HMRC wins 83% of court cases in 2016/17
HMRC’s latest accounts show the tax authority had an 83% success rate in taking actions through courts and tax tribunals protecting £15bn in tax and has brought in record tax revenues for the seventh consecutive year of £574.9bn
14 Jul 2017
HMRC’s 293-page annual report for 2016-17 shows that the tax authority had 1,200 tax cases heard in courts of which it won 83%. In 2015-16 1,041 cases were heard in the First Tier Tribunal (FTT) of which HMRC won 782 compared to 2016-17 where 1,130 cases were taken to the FTT and 867 were successful.
A total of 886 fraudsters were prosecuted in 2016 to 2017, mostly for tax related offences, serving a collective total of 806 years in prison.
In 2016-17 HMRC made repayments of £1.8bn with respect to legal provisions. As at 31 March 2017 HMRC expects to have to repay £7.8bn (2015-16: £5.9bn).
Outcome of appeals heard:
Court of Appeal
HMRC brought in record total tax revenues for the seventh consecutive year of £574.9bn. This is up £38.1bn (7.1%) from 2015-16. The tax authority also generated £28.9bn of compliance yield.
Income tax collected by HMRC contributed to 30% of total revenue, and National Insurance Contributions (NICs), which was 21% of total revenues, increased 5.3% due to increases in employment levels, higher wages and changes to the way NICs are calculated for state pensions.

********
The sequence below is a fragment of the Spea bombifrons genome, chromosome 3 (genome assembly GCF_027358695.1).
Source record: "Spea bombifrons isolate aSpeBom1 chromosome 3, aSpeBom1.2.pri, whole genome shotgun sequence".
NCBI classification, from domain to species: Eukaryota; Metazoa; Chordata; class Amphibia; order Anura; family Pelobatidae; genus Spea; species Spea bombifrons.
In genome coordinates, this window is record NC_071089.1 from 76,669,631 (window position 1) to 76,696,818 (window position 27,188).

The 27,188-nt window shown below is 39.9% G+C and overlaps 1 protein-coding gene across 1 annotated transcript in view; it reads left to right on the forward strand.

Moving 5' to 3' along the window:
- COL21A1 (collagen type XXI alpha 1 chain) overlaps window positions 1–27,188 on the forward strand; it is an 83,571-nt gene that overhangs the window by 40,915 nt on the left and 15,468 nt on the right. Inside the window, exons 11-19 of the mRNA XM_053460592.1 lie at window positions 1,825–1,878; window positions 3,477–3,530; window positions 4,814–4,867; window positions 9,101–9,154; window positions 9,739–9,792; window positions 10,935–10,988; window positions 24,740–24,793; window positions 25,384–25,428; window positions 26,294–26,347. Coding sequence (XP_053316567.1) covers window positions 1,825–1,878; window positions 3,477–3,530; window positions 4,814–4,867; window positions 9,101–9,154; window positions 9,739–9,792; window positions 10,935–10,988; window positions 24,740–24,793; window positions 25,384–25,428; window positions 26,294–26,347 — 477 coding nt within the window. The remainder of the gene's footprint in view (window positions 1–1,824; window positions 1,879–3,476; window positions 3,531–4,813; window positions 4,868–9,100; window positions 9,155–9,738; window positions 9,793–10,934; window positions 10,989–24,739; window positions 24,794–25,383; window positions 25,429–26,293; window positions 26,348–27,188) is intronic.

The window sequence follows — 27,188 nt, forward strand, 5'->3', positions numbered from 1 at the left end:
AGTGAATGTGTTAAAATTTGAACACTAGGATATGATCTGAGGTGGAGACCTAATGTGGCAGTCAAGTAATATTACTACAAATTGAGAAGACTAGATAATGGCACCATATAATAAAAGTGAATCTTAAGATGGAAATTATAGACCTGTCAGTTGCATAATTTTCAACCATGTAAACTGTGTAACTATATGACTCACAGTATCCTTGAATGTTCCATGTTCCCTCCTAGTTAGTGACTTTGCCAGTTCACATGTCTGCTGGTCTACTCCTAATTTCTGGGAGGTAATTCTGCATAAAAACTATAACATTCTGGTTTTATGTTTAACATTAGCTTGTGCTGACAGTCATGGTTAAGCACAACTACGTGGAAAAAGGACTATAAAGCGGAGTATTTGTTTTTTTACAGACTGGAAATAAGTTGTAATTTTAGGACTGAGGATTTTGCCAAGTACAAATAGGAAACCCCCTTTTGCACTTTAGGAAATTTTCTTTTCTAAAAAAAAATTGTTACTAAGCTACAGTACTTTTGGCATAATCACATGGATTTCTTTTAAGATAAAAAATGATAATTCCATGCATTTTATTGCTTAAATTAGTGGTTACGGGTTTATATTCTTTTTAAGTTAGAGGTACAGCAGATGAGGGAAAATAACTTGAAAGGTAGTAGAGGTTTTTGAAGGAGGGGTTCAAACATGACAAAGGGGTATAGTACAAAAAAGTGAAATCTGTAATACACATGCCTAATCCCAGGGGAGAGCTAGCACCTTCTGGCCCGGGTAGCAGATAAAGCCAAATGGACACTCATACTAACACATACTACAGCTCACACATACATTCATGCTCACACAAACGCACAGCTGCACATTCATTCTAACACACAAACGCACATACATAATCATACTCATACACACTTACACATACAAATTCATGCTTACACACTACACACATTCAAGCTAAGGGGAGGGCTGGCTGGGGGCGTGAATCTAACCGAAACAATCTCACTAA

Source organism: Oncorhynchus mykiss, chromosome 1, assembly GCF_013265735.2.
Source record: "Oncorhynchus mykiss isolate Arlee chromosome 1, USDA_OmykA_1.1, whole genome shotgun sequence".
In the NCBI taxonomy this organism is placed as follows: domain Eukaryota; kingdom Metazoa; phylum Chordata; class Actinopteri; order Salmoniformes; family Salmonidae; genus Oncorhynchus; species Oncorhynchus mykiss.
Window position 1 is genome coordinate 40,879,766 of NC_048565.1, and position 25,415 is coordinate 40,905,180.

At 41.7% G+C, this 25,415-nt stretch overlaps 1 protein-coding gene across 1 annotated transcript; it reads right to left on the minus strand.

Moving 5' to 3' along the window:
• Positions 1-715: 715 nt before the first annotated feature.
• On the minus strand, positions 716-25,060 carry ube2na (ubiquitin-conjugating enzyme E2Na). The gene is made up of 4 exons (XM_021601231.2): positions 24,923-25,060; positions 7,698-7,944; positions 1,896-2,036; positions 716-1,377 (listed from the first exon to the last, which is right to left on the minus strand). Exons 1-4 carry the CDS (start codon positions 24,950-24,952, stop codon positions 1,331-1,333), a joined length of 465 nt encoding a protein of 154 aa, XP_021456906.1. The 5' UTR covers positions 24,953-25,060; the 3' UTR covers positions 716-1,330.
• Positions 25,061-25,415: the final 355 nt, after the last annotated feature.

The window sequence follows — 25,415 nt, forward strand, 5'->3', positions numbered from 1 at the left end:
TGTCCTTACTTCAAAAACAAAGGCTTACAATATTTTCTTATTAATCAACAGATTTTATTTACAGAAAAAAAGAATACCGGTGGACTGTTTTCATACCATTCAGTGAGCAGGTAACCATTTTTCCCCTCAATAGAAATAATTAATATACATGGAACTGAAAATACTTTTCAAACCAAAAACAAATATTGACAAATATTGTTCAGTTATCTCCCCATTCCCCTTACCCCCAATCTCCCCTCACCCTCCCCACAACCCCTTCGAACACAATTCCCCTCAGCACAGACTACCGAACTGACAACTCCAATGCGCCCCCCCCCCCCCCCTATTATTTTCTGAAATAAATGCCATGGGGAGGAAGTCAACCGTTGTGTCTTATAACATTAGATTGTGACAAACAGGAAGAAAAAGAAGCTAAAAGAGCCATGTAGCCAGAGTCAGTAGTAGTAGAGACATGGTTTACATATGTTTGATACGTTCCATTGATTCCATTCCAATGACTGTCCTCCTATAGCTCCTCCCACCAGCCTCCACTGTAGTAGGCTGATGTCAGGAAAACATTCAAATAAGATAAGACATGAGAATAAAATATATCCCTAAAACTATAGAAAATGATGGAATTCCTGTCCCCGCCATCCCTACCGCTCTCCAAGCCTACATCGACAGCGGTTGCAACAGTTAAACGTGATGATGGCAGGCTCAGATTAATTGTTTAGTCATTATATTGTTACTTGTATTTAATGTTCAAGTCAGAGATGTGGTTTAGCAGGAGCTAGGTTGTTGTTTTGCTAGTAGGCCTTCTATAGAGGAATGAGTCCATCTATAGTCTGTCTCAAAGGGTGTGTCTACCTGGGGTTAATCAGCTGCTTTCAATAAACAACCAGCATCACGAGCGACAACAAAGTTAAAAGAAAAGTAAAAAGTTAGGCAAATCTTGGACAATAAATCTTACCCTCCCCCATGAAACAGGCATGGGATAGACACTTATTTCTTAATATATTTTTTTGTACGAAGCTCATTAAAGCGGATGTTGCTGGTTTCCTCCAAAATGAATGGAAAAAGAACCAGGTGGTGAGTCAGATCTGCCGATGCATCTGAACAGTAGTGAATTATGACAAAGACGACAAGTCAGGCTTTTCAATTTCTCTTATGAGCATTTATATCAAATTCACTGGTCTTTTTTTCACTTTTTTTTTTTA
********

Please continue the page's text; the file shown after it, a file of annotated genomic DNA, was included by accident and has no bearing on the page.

In 2016-17 £173.8bn was collected in income tax compared to £169.4bn the previous year.
VAT (22% of total revenue) increased 7.2% and corporation tax (9% of total revenue) increased 12.3% due to rising company profits.
Last year HMRC received around 50 million telephone calls and 12 million letters from taxpayers. The tax authority received 77,279 new complaints in 2016-17 – a reduction of 4% compared to the previous year. It fully or partially upheld 49.4% of these complaints and resolved 98.6% of them.
HMRC handled 91.7% of customer calls against a target of 85%. The average speed of answering calls was three minutes 54 seconds against the target of under six minutes. It also turned around 81% of post with 15 working days.
Edward Troup, executive chair and permanent secretary, HMRC, said: ‘Our ability to collect the money required to fund the UK’s public services is, of course, the ultimate yardstick by which we will be measured, but the public rightly judge us on the quality of service we provide to the overwhelming majority of people in the UK who are honest and pay the right amount of tax on time.
‘Our continued focus on giving our customers the service level they deserve is paying dividends. There are now quick and simple online tools to allow people to deal with their taxes or tax credits anywhere, anytime and the best phone service in years for those wanting to call us.’
HMRC Annual report and Accounts 2016-17 is available here.